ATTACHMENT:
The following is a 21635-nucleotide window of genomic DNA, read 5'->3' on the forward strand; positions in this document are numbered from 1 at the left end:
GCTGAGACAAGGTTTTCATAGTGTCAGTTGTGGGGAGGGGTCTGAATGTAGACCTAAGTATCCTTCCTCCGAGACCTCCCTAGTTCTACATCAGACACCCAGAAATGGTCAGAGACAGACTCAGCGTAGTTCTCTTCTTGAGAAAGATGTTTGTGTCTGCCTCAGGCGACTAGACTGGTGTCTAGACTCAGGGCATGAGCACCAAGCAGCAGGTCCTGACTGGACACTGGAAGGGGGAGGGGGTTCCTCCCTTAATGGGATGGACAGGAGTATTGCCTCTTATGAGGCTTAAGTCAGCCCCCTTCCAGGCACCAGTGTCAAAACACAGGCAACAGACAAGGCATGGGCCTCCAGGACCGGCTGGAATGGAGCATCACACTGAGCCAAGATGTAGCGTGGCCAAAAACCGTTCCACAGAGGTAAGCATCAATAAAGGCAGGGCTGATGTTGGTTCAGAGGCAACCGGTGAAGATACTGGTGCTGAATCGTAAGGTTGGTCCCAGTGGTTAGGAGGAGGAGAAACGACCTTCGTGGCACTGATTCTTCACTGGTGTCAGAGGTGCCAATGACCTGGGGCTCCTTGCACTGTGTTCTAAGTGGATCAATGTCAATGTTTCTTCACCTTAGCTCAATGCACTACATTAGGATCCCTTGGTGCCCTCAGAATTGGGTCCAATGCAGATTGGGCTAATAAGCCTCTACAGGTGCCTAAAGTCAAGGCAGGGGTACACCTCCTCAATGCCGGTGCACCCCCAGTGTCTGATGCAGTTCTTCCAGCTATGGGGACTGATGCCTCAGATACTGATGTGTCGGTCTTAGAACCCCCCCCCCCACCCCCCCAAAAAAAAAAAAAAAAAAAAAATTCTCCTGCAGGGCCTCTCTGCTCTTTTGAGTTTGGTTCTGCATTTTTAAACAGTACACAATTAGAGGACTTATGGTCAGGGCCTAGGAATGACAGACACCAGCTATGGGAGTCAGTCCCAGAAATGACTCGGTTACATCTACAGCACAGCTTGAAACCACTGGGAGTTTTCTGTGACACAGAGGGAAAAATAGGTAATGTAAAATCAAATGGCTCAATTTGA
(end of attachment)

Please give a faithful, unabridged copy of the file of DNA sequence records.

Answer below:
The following is a 21635-nucleotide window of genomic DNA, read 5'->3' on the forward strand; positions in this document are numbered from 1 at the left end:
GCTGAGACAAGGTTTTCATAGTGTCAGTTGTGGGGAGGGGTCTGAATGTAGACCTAAGTATCCTTCCTCCGAGACCTCCCTAGTTCTACATCAGACACCCAGAAATGGTCAGAGACAGACTCAGCGTAGTTCTCTTCTTGAGAAAGATGTTTGTGTCTGCCTCAGGCGACTAGACTGGTGTCTAGACTCAGGGCATGAGCACCAAGCAGCAGGTCCTGACTGGACACTGGAAGGGGGAGGGGGTTCCTCCCTTAATGGGATGGACAGGAGTATTGCCTCTTATGAGGCTTAAGTCAGCCCCCTTCCAGGCACCAGTGTCAAAACACAGGCAACAGACAAGGCATGGGCCTCCAGGACCGGCTGGAATGGAGCATCACACTGAGCCAAGATGTAGCGTGGCCAAAAACCGTTCCACAGAGGTAAGCATCAATAAAGGCAGGGCTGATGTTGGTTCAGAGGCAACCGGTGAAGATACTGGTGCTGAATCGTAAGGTTGGTCCCAGTGGTTAGGAGGAGGAGAAACGACCTTCGTGGCACTGATTCTTCACTGGTGTCAGAGGTGCCAATGACCTGGGGCTCCTTGCACTGTGTTCTAAGTGGATCAATGTCAATGTTTCTTCACCTTAGCTCAATGCACTACATTAGGATCCCTTGGTGCCCTCAGAATTGGGTCCAATGCAGATTGGGCTAATAAGCCTCTACAGGTGCCTAAAGTCAAGGCAGGGGTACACCTCCTCAATGCCGGTGCACCCCCAGTGTCTGATGCAGTTCTTCCAGCTATGGGGACTGATGCCTCAGATACTGATGTGTCGGTCTTAGAACCCCCCCCCCCACCCCCCCAAAAAAAAAAAAAAAAAAAAAATTCTCCTGCAGGGCCTCTCTGCTCTTTTGAGTTTGGTTCTGCATTTTTAAACAGTACACAATTAGAGGACTTATGGTCAGGGCCTAGGAATGACAGACACCAGCTATGGGAGTCAGTCCCAGAAATGACTCGGTTACATCTACAGCACAGCTTGAAACCACTGGGAGTTTTCTGTGACACAGAGGGAAAAATAGGTAATGTAAAATCAAATGGCTCAATTTGA